“Ask Not for Whom the line is Drawn”: How Middle-Class, African-American Parents in an Urban California School District Socially Construct School Boundaries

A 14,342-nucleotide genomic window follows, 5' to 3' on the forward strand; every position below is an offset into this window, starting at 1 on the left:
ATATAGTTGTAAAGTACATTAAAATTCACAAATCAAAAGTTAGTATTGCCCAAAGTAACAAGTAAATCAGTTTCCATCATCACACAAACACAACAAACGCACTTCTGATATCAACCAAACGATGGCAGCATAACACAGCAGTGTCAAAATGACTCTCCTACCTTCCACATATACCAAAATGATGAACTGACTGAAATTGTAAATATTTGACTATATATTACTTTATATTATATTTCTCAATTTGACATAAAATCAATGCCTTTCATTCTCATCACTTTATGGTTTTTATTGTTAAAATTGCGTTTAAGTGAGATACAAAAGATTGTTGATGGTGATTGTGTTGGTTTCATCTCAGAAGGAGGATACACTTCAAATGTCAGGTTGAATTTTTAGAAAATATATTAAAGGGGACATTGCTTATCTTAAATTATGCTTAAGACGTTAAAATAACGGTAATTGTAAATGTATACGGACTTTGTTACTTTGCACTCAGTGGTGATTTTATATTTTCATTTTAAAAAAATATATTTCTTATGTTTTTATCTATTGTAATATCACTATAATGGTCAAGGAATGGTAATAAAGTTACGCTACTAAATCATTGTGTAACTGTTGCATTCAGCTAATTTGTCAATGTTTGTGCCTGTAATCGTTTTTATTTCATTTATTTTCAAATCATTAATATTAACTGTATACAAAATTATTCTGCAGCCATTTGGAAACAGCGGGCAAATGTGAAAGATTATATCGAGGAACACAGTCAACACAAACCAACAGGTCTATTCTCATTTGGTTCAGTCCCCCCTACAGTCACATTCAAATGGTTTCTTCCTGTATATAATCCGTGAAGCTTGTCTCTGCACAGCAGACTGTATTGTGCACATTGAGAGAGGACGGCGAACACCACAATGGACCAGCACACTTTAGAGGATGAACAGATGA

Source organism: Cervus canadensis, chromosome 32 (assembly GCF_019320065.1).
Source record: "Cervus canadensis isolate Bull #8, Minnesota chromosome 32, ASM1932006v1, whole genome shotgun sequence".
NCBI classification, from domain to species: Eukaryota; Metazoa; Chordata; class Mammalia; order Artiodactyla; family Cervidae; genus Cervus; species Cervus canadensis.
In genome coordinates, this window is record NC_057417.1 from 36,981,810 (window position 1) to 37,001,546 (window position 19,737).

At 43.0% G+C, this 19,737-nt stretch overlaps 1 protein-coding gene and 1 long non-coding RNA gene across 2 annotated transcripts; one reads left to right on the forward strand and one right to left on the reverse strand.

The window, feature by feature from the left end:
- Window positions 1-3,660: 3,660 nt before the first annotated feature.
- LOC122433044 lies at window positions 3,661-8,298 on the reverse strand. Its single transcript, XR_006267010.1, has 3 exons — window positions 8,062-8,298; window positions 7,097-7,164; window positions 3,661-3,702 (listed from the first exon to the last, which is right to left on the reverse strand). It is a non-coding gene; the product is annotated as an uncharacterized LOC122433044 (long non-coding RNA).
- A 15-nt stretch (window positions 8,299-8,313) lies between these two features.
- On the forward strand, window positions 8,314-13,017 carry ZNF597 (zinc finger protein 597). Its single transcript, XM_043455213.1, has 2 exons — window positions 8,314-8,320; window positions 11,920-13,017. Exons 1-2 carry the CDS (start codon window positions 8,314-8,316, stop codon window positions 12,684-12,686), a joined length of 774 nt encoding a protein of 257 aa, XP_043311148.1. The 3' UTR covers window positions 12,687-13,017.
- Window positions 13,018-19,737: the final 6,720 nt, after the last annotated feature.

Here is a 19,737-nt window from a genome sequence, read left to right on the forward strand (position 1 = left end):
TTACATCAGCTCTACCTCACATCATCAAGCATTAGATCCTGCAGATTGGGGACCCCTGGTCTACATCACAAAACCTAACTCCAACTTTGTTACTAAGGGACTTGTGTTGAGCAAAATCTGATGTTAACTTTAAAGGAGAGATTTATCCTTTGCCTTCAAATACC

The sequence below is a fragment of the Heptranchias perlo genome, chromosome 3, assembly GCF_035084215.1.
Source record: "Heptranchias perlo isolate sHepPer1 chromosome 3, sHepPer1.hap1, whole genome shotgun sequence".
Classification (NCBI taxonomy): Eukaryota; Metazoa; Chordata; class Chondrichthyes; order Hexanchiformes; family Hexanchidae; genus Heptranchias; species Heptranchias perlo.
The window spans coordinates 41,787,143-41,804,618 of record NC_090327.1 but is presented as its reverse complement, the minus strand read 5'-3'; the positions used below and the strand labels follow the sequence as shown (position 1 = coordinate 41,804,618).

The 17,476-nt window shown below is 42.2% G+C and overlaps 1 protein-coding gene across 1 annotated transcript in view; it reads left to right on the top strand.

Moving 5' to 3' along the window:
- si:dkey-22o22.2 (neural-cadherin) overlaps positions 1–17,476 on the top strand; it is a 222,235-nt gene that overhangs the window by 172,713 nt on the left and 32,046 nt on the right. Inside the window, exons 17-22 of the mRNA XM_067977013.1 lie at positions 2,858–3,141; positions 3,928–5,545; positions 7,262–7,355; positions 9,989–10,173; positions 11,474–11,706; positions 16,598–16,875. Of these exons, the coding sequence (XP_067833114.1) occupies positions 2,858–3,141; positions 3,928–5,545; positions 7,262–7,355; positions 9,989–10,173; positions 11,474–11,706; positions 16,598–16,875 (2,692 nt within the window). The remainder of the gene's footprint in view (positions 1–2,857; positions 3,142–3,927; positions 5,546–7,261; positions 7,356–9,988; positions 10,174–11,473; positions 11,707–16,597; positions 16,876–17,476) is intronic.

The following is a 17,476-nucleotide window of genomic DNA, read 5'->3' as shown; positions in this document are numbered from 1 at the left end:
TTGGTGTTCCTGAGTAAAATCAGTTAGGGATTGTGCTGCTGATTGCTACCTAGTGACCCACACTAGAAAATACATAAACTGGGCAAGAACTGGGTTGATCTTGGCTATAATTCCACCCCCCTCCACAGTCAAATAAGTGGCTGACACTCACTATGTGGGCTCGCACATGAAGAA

Within the past few years, the topic of school boundaries (district boundaries and school attendance boundaries) has become more and more prevalent in both public and scholarly discourses around education inequality. While a number of education scholars have examined the role school boundaries play in education inequality, many of these scholars have focused primarily on geospatial and/or quantitative analyses of school districts or school district data. Guided by a theoretical framework that combines Critical Race Theory, social constructionism (meaning-making), and minority culture of mobility, this case study uses a qualitative approach to understand how middle-class, African American parents socially construct school boundaries. Hence, this study focuses on parents’ perceptions of school boundaries, how these perceptions shape their decision to cross school boundaries, and how their decision to cross school boundaries can either disrupt or reproduce school boundaries. I conducted 23 in-depth interviews with 24 parents and key informants from one socioeconomically diverse, predominantly African American community in an urban school district located in California. Major findings revealed that while most parent-participants believed that race and racial bias play a significant role in how school boundaries are drawn and enforced, they personally were not deterred by school boundaries. However, in their quest for what they perceived to be better schools, parents’ perceptions of and decisions to cross school boundaries contributed to the reproduction of school boundaries, leading to the further isolation of already marginalized students in disadvantaged schools. Findings also exposed both intra- and inter-racial divisions regarding school choice, suggesting that middle-class and/or upwardly mobile, African American parents use boundary-crossing as a tool to assert their class identity and distinguish themselves from less advantaged African American families. Policy implications are explored.